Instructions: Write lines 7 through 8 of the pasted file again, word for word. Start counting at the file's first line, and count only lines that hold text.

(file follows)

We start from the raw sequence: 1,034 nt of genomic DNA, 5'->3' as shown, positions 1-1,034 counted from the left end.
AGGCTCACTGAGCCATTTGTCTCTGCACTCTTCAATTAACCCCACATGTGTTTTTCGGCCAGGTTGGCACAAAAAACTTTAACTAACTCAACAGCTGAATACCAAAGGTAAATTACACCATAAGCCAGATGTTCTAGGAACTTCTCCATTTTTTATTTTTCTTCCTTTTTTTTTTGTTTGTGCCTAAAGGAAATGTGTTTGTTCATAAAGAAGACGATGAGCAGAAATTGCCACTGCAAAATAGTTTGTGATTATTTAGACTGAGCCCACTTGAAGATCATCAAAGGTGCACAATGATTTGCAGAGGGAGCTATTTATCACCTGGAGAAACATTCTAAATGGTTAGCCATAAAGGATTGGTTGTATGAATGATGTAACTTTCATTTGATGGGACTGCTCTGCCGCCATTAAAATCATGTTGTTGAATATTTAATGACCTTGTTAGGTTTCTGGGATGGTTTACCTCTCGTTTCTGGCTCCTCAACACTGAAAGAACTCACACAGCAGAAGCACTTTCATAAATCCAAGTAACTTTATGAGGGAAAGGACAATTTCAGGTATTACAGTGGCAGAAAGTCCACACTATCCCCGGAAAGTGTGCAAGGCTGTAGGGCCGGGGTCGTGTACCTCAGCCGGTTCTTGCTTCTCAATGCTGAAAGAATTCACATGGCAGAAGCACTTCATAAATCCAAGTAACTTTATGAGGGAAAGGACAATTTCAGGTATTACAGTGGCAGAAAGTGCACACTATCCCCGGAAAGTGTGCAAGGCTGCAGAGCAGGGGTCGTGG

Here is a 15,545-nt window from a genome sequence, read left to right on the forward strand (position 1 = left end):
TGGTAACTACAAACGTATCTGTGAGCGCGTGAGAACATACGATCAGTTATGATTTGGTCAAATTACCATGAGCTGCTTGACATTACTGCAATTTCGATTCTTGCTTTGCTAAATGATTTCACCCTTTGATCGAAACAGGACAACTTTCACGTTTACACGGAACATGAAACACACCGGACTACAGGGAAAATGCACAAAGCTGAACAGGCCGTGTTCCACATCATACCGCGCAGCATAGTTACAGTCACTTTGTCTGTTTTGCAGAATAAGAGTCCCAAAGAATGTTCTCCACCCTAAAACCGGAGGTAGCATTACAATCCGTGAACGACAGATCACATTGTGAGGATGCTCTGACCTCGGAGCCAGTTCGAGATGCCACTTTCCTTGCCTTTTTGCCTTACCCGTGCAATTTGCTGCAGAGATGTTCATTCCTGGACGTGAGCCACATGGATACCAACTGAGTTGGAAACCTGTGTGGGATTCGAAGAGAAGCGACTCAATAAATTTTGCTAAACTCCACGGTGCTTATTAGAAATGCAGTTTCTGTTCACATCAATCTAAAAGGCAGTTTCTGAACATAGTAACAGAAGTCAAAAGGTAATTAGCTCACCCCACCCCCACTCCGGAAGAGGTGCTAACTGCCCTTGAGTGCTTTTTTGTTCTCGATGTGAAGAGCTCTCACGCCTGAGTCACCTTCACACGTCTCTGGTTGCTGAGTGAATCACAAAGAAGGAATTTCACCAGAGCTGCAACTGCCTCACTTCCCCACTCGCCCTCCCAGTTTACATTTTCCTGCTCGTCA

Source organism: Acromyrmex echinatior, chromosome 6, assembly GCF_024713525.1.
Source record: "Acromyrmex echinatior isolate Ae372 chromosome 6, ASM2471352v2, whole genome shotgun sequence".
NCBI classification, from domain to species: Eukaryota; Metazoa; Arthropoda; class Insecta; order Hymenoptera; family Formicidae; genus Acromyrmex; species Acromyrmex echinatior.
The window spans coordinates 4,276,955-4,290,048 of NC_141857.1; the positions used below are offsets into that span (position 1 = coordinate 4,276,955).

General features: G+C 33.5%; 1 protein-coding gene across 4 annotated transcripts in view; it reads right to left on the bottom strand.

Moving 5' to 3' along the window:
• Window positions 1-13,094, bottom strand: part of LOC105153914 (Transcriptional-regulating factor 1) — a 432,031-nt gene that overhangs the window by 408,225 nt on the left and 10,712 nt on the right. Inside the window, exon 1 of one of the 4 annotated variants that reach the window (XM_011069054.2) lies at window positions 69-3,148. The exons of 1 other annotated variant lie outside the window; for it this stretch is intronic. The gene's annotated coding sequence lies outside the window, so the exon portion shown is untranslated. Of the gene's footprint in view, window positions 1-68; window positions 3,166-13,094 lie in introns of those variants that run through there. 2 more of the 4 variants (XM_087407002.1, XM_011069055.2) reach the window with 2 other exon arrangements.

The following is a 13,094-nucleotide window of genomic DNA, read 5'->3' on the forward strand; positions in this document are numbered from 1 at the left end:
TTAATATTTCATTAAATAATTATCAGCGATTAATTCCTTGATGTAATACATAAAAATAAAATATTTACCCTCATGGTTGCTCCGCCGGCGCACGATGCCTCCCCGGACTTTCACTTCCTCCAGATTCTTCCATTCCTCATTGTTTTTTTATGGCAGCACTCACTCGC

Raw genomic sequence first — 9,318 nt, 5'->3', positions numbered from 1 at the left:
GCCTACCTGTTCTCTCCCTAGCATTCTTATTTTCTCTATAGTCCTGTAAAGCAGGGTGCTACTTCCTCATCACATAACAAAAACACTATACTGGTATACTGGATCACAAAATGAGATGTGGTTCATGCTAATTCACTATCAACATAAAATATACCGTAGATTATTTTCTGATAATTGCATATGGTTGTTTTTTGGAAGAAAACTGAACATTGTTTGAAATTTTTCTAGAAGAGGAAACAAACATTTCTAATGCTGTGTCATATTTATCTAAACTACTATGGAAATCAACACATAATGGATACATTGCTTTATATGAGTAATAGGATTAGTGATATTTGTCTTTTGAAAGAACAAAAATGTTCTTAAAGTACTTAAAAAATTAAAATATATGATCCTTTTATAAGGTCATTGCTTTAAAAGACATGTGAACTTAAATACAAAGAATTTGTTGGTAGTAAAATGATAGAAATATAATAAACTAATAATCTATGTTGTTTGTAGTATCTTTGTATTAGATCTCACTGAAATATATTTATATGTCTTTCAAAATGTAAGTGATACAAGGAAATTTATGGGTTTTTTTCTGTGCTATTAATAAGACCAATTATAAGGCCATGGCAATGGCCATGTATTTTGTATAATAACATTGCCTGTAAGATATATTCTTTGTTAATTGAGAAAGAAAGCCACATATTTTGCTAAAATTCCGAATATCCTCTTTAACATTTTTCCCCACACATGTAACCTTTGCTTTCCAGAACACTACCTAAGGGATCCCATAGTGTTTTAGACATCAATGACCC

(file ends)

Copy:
NCBI classification, from domain to species: Eukaryota; Metazoa; Arthropoda; class Insecta; order Hymenoptera; family Formicidae; genus Acromyrmex; species Acromyrmex echinatior.
The window spans coordinates 4,276,955-4,290,048 of NC_141857.1; the positions used below are offsets into that span (position 1 = coordinate 4,276,955).